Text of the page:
British Rock Guitar Launch
Although I originally studied physics at university I have been a studio bass-player for most of my career. I started writing because I have always loved stories: they are at the centre of a musician’s life.
Necessarily in the course of composing, recording, producing, and touring more than a few stories have emerged and — although it has taken me a very long time — I have finally gathered them all together into one book: British Rock Guitar.
On many occasions – especially during a break on a recording session – the silly stories would start, often ending with shrieks of laughter (an important relief from the tension of extreme concentration).
It took about twenty years to gather all of the information, and a further two years to collate and write it
My book — which was published in September 2011 — is a meticulously researched history. Its strength is that it is an insider’s perspective: no journalist could have written it in such detail. The concept of the book was entirely my idea, and it developed simply from countless conversations with my musician friends. And as far as I know, no one else has recorded this period — certainly not the very early days and the session scene — in such intimate detail. Importantly this was based on first-hand conversations: Google had yet to be invented.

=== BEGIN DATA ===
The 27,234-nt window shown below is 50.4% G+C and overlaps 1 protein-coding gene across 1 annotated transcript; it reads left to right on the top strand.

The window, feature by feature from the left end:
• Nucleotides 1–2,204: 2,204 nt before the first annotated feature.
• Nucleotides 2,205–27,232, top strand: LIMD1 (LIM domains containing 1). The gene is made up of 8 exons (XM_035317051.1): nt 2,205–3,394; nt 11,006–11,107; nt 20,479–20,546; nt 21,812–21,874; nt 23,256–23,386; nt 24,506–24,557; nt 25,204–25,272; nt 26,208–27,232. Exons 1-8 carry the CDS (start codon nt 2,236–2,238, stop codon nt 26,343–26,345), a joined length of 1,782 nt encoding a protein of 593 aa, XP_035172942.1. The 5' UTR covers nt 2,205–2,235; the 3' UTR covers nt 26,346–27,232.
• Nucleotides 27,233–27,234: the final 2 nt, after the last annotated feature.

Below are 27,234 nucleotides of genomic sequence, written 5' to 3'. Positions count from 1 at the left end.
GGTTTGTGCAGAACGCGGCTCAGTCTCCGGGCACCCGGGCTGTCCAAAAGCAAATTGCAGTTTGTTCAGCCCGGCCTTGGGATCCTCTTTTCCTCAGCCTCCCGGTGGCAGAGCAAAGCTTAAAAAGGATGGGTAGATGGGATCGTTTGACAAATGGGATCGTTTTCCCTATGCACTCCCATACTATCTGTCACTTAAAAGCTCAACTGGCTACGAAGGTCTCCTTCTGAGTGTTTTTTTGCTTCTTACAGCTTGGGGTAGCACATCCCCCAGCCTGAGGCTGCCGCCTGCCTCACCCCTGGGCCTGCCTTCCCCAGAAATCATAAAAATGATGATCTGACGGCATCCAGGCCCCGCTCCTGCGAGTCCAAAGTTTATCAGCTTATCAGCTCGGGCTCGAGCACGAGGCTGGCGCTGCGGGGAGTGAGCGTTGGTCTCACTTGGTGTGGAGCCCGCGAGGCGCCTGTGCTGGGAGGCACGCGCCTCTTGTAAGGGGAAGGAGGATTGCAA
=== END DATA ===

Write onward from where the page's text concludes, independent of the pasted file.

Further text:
We had a terrific launch party at Dingwalls in Camden. It was a wonderful evening, and I was thrilled by the number of old chums who turned up to support — Brian Bennett, Bruce Welch, Bill Wyman, Colin Green, Paul Jones, Ray Russell, Tom McGuinness, Chas McDevitt, Frank Allen, Alan Hawkshaw, Linda Hoyle, and many more. I had to give a speech in front of that lot and it was this that started me off doing illustrated ‘talks’ ( see talks page ) - partly to promote the book, and partly because I love telling stories (and musicians are very creative and funny people).
Steve Blacknell was the MC for the evening and the Rapiers — UK’s best Shadows style band — performed a perfect set of instrumentals.